Imagine for a second that you're heading out the door to jump in your car to head to work, or to drop the kids off to sport practice. You've grabbed your keys, bag and phone, grab your helmet from the shelf and head out to start your...
Wait a minute, you say. A helmet?
That was the dream of renowned Australian automotive parts company Davies, Craig, which developed and released the Motoring Helmet in the mid-1980s.
Looking for all the world like the Rosebank Stackhat cycling lid that was born of compulsory bicycling helmets in the early 1990s, the Davies, Craig Motoring helmet is reportedly 'cool, light and comfortable', according to the packaging - though in all honesty, the rigid polycarbonate lid looks like none of those things.
"Davies, Craig recommends you wear your Motoring Helmet at all times when motoring but particularly at the following, documented high-risk times," warn the perculiarly detailed instructions.
- After consuming any alcohol.
- When other drivers are likely to have consumed alcohol especially 4:00PM to 2:00AM Fridays and Saturdays.
- After dark and during twilight.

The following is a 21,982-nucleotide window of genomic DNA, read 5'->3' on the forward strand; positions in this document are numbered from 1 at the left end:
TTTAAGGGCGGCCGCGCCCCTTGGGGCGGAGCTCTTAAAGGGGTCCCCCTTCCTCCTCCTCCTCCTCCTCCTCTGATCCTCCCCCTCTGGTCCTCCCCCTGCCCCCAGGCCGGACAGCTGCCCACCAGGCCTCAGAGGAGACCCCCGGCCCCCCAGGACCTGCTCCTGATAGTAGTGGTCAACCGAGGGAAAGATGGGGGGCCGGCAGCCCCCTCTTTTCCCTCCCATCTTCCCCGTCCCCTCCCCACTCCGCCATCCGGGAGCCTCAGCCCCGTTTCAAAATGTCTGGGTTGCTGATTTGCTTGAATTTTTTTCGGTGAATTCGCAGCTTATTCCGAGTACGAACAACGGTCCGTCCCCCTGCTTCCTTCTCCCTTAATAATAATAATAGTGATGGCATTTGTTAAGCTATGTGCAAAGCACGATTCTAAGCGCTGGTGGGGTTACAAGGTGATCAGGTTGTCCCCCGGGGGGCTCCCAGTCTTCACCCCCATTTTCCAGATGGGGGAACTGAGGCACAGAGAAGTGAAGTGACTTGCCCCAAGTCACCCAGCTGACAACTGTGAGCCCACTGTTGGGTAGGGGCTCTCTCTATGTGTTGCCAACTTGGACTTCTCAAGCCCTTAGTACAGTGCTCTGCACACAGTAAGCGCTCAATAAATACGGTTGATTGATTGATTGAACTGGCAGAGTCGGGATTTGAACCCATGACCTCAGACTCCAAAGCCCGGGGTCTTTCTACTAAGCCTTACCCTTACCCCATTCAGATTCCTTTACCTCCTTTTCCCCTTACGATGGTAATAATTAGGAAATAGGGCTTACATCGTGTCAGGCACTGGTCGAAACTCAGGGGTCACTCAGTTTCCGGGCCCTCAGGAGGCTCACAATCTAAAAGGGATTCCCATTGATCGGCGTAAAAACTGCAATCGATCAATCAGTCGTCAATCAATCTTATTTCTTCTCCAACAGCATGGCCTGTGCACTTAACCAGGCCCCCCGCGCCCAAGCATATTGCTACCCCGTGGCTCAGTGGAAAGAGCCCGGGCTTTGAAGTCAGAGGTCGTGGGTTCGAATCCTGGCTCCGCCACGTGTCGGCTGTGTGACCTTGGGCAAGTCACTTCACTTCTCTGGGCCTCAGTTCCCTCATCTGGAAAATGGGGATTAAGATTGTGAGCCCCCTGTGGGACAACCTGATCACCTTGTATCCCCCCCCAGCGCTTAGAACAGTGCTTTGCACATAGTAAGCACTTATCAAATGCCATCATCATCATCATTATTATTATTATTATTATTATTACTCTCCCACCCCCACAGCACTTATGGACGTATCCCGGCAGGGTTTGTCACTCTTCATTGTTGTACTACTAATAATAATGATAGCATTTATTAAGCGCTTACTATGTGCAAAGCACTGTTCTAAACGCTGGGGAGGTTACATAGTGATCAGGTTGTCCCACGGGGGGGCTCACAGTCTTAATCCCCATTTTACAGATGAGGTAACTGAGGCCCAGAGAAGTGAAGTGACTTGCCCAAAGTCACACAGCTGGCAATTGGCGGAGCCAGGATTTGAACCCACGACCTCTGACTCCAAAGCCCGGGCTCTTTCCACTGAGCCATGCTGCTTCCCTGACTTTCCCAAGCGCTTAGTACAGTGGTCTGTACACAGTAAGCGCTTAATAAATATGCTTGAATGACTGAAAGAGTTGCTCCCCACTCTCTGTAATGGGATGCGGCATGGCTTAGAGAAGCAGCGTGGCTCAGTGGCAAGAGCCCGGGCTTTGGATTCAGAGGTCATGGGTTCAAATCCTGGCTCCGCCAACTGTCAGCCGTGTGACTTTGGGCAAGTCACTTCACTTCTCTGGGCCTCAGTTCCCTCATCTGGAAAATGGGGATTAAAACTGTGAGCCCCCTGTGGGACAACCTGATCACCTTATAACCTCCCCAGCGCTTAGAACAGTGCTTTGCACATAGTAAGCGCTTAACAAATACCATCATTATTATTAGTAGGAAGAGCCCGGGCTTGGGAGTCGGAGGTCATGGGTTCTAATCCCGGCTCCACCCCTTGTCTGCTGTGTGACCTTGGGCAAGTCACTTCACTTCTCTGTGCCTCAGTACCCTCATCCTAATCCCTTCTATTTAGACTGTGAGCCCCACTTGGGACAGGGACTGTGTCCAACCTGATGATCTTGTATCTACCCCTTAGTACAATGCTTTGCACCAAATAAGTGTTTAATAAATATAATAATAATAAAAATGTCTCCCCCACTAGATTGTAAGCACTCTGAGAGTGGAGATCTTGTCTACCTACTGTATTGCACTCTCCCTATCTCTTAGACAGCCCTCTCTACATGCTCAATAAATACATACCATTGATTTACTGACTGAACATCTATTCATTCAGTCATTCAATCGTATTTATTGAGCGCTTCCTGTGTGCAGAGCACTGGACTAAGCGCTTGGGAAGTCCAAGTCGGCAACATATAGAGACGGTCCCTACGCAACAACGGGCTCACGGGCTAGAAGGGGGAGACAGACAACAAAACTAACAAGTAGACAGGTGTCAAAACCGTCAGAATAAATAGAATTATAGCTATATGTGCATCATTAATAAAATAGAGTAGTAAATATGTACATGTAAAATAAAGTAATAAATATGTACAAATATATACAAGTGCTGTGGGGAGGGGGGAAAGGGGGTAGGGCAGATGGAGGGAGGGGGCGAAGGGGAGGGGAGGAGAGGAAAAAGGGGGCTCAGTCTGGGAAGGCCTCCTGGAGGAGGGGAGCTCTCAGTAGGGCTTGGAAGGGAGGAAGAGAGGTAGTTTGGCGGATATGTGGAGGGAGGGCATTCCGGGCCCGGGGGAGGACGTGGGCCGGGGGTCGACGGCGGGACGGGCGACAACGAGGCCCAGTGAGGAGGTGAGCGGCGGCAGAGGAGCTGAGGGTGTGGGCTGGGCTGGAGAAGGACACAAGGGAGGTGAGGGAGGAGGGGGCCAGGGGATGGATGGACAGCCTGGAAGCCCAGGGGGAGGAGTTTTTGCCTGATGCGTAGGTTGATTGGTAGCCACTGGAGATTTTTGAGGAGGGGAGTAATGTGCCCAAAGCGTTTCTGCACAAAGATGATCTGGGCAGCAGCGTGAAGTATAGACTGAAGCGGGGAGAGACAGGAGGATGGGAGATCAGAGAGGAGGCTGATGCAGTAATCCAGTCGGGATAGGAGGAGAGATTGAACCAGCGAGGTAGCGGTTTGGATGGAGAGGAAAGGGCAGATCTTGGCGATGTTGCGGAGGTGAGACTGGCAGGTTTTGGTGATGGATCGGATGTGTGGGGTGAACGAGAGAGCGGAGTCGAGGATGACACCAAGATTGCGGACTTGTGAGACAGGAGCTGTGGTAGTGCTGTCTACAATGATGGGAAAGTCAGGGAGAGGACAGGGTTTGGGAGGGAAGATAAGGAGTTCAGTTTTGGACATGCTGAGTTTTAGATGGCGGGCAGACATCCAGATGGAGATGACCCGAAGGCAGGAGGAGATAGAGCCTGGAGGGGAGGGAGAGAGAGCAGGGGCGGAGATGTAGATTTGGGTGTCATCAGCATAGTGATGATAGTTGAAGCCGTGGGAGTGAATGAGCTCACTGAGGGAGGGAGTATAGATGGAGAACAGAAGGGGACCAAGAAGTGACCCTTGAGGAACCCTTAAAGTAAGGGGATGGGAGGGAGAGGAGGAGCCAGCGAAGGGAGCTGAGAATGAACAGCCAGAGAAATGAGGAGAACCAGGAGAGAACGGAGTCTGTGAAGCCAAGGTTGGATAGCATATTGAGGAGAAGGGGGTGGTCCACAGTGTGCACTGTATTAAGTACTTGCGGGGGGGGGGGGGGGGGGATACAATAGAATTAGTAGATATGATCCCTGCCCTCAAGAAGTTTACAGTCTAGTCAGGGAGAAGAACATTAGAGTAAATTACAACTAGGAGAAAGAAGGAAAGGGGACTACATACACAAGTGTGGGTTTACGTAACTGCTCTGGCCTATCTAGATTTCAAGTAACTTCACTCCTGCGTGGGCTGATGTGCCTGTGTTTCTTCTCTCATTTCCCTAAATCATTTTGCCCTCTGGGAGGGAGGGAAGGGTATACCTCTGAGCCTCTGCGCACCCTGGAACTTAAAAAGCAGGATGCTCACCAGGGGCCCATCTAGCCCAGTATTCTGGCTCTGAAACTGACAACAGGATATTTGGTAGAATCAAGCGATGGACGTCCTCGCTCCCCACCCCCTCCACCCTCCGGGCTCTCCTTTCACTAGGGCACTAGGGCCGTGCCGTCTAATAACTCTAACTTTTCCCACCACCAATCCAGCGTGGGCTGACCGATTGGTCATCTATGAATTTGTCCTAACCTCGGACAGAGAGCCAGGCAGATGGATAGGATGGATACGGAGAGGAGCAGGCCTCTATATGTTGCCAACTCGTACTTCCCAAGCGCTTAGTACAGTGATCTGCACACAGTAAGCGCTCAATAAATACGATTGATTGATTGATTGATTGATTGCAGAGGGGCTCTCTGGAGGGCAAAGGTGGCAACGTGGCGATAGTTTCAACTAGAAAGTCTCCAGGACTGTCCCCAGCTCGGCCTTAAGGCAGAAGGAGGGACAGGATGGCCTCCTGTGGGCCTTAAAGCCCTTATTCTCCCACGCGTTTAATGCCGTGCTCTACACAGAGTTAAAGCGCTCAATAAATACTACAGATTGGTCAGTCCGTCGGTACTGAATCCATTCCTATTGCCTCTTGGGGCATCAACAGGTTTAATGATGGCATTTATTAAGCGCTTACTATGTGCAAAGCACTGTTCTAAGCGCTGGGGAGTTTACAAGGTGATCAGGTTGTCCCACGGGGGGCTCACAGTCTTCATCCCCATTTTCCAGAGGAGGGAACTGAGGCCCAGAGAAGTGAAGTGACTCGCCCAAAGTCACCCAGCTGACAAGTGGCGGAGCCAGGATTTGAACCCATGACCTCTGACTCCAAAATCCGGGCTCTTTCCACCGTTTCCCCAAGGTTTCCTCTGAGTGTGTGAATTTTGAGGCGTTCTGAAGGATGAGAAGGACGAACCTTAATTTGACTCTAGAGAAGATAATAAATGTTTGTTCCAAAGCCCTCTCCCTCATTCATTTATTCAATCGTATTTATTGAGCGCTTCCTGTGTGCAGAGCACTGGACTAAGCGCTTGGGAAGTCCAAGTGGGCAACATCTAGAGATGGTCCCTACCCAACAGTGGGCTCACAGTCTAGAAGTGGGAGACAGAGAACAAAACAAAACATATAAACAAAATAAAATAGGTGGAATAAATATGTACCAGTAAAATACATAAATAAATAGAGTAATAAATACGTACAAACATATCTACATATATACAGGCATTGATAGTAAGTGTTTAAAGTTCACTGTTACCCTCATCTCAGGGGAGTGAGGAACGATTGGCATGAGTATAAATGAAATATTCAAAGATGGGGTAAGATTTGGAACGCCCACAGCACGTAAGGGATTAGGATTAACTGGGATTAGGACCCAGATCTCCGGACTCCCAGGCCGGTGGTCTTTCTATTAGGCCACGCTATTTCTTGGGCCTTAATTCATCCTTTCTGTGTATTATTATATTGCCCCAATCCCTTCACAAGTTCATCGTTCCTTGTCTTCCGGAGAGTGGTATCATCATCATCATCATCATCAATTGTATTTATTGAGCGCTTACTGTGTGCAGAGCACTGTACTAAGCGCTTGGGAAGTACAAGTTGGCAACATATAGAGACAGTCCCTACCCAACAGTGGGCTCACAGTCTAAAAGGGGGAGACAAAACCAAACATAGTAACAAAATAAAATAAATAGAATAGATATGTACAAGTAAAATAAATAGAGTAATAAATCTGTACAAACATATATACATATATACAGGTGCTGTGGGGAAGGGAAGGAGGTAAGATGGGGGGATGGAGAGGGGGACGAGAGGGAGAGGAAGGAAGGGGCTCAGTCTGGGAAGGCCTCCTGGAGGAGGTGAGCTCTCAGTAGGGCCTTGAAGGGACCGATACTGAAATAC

- In rain or when the roads are wet.
- During long trips when you may become tired.
- Within five kilometres of your home or destination.
- Christmas, Easter and long weekends.
- If you are aged under 25 or over 60.
"Wear it and don’t feel self-conscious. Driving even for the most proficient is dangerous," exclaims the literature on the side of the box.
"Ultimately, motoring helmets will be commonplace, but in the meantime, you will be a leader whilst those who may consider your good sense misplaced, will follow."
The idea of wearing head protection in a car isn't necessarily the silliest thing in the world. A study conducted by the Monash University Accident Research Centre in the early part of the 2000s demonstrated that, by wearing a headband made of polycarbonate, head injuries could be reduced by 25 percent, while a band made of a deformable corrugated material increased that to 67 percent.
"Head injuries to car occupants in crashes on Australian roads are a major cause of death and permanent brain damage," read part of the report. "Preventing impacts to the head and reducing the severity of the head impacts that do occur has the potential to save many lives."
And of course, the helmet is an integral part of motorsport, as is the use of head and neck restraints, fixed-backed seats and harnesses as part of a complete driver protection system.
The modern vehicle is, of course, now much better equipped to reduce the severity of head injuries than one from the era of the Motoring Helmet - the airbag is the number one method of protecting occupants from both side and front impacts, with side-curtain airbags designed to prevent many of the injuries that the helmet was designed to protect the occupant from.
We love the passion behind the ultimately doomed project and salute the engineers and team at Davies' Craig for putting the Aussie once at the front of mind.